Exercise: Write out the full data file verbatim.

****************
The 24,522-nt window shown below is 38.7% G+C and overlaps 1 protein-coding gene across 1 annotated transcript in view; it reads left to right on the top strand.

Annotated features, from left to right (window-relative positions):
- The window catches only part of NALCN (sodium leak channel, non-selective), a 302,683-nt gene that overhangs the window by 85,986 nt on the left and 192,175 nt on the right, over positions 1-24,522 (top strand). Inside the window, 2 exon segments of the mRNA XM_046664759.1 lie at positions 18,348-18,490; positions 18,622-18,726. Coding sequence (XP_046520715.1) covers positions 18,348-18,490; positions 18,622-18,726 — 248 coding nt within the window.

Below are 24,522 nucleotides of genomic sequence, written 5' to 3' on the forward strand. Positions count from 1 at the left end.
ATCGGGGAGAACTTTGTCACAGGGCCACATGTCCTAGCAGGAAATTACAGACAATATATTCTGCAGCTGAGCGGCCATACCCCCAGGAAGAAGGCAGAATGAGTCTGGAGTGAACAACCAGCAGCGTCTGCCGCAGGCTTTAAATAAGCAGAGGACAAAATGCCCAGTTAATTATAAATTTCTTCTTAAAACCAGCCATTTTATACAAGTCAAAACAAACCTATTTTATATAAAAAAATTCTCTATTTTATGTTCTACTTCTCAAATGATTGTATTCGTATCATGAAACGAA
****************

The 24,522-nt window shown below is 38.7% G+C and overlaps 1 protein-coding gene across 1 annotated transcript in view; it reads left to right on the top strand.

Annotated features, from left to right (window-relative positions):
- The window catches only part of NALCN (sodium leak channel, non-selective), a 302,683-nt gene that overhangs the window by 85,986 nt on the left and 192,175 nt on the right, over positions 1-24,522 (top strand). Inside the window, 2 exon segments of the mRNA XM_046664759.1 lie at positions 18,348-18,490; positions 18,622-18,726. Coding sequence (XP_046520715.1) covers positions 18,348-18,490; positions 18,622-18,726 — 248 coding nt within the window.

Below are 24,522 nucleotides of genomic sequence, written 5' to 3' on the forward strand. Positions count from 1 at the left end.
ATCGGGGAGAACTTTGTCACAGGGCCACATGTCCTAGCAGGAAATTACAGACAATATATTCTGCAGCTGAGCGGCCATACCCCCAGGAAGAAGGCAGAATGAGTCTGGAGTGAACAACCAGCAGCGTCTGCCGCAGGCTTTAAATAAGCAGAGGACAAAATGCCCAGTTAATTATAAATTTCTTCTTAAAACCAGCCATTTTATACAAGTCAAAACAAACCTATTTTATATAAAAAAATTCTCTATTTTATGTTCTACTTCTCAAATGATTGTATTCGTATCATGAAACGAA